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Points guards are the Mother Teresas of the fantasy basketball world, as they like to give. Shooting guards are….the cavemen. See ball, shoot ball, take ball, then shoot ball. Rinse and repeat. These are obviously generalizations, but shooters shoot, and that’s what this post is all about. I kid, kind of. The elite at this position are across-the-board contributers, while the rest are indeed cavemen.

To see my per-game value projections for each player, click HERE. In the “Pos” box (which stands for position, not the other thing you were thinking), type in “sg” and the table will sort by just shooting guards.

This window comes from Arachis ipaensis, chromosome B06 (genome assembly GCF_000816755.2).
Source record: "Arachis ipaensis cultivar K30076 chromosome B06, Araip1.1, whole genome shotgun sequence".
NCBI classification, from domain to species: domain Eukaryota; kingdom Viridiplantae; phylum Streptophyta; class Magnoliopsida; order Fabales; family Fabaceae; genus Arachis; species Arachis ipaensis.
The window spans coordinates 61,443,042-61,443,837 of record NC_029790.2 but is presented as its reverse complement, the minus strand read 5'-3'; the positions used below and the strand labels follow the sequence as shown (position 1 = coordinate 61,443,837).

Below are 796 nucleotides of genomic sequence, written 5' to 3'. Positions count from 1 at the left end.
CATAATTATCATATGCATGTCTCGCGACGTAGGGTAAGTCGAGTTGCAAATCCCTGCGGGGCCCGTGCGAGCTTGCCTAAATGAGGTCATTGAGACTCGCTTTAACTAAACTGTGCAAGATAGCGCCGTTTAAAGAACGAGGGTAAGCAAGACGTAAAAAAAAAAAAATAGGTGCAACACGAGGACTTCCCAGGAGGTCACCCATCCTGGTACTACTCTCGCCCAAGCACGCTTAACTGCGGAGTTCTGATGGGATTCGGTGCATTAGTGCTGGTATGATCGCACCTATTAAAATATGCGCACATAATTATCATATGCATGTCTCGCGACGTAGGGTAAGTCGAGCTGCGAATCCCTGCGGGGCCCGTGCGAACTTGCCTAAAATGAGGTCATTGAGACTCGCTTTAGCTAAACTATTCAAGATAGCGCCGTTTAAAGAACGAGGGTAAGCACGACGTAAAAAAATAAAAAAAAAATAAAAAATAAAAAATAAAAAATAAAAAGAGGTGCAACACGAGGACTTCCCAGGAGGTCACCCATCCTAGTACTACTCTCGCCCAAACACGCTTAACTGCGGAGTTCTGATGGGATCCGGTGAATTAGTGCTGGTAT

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The young Nuggets are on the rise, and the future is bright with a team full of young guns and great depth. This team is fun to watch in real life, and a gold mine for fantasy purposes. Despite missing Garry Harris and Will Barton for a large chunk of the year, they still managed to finish 2nd in the Western Conference. They return this season largely the same, and will look to build on last year’s success. Barton and Harris are reportedly healthy, so that should give them an added boost. Their season ended last year by running into the buzzsaw that is Damian Lilliard, but they are a year older and wiser, so look for them to make another deep run in the playoffs.